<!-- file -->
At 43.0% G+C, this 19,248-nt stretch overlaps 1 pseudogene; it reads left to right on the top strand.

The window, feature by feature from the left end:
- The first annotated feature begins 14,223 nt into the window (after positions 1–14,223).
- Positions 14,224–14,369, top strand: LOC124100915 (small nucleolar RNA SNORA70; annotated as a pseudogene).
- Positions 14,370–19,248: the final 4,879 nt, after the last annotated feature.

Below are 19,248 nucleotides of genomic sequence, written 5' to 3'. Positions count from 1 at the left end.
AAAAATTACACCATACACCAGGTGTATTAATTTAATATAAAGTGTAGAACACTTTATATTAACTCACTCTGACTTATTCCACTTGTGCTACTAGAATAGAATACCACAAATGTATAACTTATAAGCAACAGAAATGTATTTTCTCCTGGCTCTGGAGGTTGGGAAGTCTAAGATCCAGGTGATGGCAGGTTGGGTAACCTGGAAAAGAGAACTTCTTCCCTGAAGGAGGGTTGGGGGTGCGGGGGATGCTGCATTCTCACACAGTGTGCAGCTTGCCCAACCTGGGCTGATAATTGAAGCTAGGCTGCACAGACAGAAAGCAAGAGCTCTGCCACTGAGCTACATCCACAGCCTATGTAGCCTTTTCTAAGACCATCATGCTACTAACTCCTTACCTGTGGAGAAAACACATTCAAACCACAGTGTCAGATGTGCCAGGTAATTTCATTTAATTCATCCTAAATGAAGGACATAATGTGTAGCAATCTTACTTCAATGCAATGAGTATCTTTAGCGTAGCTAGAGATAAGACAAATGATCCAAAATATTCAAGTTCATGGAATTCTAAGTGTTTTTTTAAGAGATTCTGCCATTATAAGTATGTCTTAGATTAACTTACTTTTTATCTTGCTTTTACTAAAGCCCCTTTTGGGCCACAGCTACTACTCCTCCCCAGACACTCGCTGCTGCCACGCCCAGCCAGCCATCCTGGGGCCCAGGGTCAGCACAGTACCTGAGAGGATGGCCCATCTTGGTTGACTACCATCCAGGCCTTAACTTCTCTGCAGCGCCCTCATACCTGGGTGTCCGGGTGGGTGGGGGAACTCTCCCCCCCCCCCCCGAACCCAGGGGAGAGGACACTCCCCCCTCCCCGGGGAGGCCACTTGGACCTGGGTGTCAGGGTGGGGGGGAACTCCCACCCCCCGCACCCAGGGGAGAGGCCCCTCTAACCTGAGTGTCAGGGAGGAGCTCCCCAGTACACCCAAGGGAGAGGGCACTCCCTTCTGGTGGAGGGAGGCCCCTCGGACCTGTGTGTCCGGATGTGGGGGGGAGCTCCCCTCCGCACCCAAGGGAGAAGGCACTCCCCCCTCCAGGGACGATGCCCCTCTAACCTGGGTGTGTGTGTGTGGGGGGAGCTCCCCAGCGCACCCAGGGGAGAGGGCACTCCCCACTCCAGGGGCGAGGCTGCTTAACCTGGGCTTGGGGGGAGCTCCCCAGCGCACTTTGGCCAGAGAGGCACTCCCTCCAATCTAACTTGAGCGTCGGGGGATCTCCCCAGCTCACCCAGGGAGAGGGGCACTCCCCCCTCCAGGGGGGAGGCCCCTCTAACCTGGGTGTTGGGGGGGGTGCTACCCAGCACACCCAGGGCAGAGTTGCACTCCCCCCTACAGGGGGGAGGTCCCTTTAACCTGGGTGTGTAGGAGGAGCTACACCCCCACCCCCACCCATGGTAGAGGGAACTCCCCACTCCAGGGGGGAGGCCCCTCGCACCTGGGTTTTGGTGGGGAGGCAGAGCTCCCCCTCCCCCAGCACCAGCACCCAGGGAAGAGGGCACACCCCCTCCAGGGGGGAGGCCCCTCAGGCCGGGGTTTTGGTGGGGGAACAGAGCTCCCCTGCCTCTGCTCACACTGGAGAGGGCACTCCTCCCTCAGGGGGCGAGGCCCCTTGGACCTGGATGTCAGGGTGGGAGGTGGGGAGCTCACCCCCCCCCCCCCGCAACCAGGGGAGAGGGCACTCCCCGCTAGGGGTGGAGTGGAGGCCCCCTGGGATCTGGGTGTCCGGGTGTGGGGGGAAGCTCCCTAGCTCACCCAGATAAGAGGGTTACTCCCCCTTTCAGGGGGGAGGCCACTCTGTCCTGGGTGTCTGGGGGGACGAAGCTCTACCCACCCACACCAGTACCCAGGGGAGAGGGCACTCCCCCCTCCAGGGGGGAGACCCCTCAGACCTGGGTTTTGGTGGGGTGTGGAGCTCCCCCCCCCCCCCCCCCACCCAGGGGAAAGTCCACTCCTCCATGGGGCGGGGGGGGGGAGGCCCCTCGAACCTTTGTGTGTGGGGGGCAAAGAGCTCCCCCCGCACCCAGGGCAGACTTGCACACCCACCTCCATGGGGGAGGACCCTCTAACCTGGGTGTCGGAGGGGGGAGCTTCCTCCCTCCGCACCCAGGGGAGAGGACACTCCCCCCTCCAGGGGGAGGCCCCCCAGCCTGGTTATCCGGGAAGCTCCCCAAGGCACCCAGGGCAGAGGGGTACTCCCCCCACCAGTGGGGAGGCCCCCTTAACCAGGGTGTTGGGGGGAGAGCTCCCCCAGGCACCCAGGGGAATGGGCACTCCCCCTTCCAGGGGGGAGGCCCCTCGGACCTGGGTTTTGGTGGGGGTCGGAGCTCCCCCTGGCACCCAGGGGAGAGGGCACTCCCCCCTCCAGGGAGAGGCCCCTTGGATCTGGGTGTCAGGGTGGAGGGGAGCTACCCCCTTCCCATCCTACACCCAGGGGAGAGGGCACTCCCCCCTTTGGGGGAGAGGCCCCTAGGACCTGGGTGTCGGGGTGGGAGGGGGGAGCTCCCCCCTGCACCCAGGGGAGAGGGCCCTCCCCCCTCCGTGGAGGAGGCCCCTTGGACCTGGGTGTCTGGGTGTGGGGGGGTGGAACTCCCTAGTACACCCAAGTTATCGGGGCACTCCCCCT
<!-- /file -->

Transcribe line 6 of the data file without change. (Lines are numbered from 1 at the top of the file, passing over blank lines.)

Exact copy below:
Below are 19,248 nucleotides of genomic sequence, written 5' to 3'. Positions count from 1 at the left end.